Tighter budgets have clearly placed an added emotional strain on both doctors and patients. Said Dr. Richard Cruess, dean of medicine at McGill University: “Doctors and nurses find it difficult to assure quality of care with dignity and compassion under increasingly difficult circumstances.” For his part, Stanley Alexander, a 52-year-old high-school principal in St-Eustache, Que., said that the six postponements by Montreal’s Royal Victoria Hospital of his coronary surgery were psychologically debilitating. “The waiting affected not only me but my wife and my family,” said Alexander, who had his operation on Jan. 5. “There could easily have been another attack. It could have been fatal.”

Bitter: The spreading crisis is the latest in a series that has beset the system since Premier Tommy Douglas’s socialist government introduced publicly funded medicare in Saskatchewan in 1961. The action led to a bitter 1962 strike by the province’s doctors. National medicare, introduced by Prime Minister Lester Pearson’s Liberal government in 1966, operated smoothly until costs began rising steeply in the late 1970s, just as concern grew over mounting federal and provincial government deficits. Ottawa responded in 1977 by imposing limits on its contributions to provincial health care. As a result, federal medicare contributions in 1988-1989 will total $7.5 billion. That figure, added to transferred taxing powers, is 38 per cent of the total bill—down from 44.6 per cent nine years ago.

Already, some provinces are forcing hospitals to postpone the purchase of expensive new medical equipment. “Montreal has 21 CAT scanners serving a population of about 2-1/4 million people,” said McGill’s Moss. “The Oxford area of England has two, serving two million people, and the quality of neurosurgical care is no worse. It’s a matter of using resources properly.” As well, some provinces are re-examining the value of high-cost prescription drugs. An Ontario task force concluded last April that a drug for treating heart attack victims costing $200 per dose is just as effective as the highly regarded wonder drug known as “tissue plasminogen activator”—which costs $3,000 a treatment.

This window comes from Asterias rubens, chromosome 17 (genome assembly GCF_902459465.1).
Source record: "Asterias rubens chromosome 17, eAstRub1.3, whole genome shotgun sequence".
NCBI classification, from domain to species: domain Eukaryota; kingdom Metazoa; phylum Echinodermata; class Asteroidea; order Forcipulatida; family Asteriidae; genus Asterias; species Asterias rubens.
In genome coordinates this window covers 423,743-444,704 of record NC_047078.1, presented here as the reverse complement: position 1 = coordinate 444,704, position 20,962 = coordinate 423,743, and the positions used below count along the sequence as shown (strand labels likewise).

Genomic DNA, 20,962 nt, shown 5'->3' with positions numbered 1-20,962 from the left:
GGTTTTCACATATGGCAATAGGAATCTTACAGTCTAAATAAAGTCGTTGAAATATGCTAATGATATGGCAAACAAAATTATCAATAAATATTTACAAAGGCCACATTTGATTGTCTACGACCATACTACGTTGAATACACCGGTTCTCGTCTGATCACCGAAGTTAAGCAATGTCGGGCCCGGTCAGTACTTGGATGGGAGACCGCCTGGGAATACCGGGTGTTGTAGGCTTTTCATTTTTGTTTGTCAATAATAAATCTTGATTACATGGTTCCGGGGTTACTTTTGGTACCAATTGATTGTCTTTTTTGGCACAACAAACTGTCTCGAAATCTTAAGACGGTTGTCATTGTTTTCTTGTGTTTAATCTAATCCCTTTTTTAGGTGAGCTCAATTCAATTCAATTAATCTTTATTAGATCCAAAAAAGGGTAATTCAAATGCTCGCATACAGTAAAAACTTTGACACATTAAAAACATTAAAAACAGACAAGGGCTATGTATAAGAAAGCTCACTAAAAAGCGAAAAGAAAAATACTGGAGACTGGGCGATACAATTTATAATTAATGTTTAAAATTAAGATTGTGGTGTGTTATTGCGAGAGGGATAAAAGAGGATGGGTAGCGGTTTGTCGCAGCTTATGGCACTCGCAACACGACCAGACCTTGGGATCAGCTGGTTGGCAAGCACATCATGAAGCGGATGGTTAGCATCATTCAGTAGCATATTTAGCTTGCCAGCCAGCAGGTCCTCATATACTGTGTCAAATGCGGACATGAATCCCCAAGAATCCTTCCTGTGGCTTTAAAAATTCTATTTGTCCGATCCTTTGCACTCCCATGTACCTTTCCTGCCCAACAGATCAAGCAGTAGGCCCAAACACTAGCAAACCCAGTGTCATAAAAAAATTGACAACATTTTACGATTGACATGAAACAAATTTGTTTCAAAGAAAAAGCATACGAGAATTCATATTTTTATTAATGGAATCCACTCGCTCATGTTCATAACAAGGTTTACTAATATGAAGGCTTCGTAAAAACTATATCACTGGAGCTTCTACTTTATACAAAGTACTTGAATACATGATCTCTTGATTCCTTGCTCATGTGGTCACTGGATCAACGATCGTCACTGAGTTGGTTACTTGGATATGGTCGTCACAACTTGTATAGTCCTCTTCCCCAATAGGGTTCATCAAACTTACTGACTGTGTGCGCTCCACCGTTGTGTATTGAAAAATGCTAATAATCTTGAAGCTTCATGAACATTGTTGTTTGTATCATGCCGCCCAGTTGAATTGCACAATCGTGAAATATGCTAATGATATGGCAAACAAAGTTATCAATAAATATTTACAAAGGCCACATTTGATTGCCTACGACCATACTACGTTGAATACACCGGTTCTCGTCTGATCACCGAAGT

In another long-range cost-cutting thrust aimed at shifting health care away from hospitals into smaller, less expensive centres, Manitoba and Quebec in recent years have developed networks of community clinics. Last year, in a step that further angered the province’s doctors, Ontario Health Minister Elinor Caplan introduced a bill to allow government funding of nonprofit clinics. Still, some of the most dramatic attempts to control medical costs have centred on the nation’s doctors—who find more and more opposition from bureaucrats and politicians. In Ontario, many doctors still resent federally inspired 1986 legislation that banned doctors from billing more than provincially prescribed fees for medical services. That resentment led to a 25-day strike among many doctors. And last December, Premier David Peterson’s Liberal government rejected doctors’ demands for a 5.7-per-cent fee increase and imposed a pay increase of only 1.75 per cent.

Servants: In British Columbia in 1984, the B.C. Medical Association took Premier William Bennett’s Social Credit government to court after the province attempted to limit the number of doctors who could practise there by restricting the issuing of billing numbers, which allow physicians to make claims. In November, the Supreme Court of Canada refused to hear a leave to appeal, by the province, against a provincial court ruling that the measure was unconstitutional. Those confrontations have fostered a sense among many doctors that they are being turned into servants of government. “Whether we like it or not, we’re workers,” said Dr. Raymond March, a surgeon who is a former president of the B.C. Medical Association. “We’re told what to do, when to do it and how to do it. The politicians keep bashing the doctors and treating us like dirt.”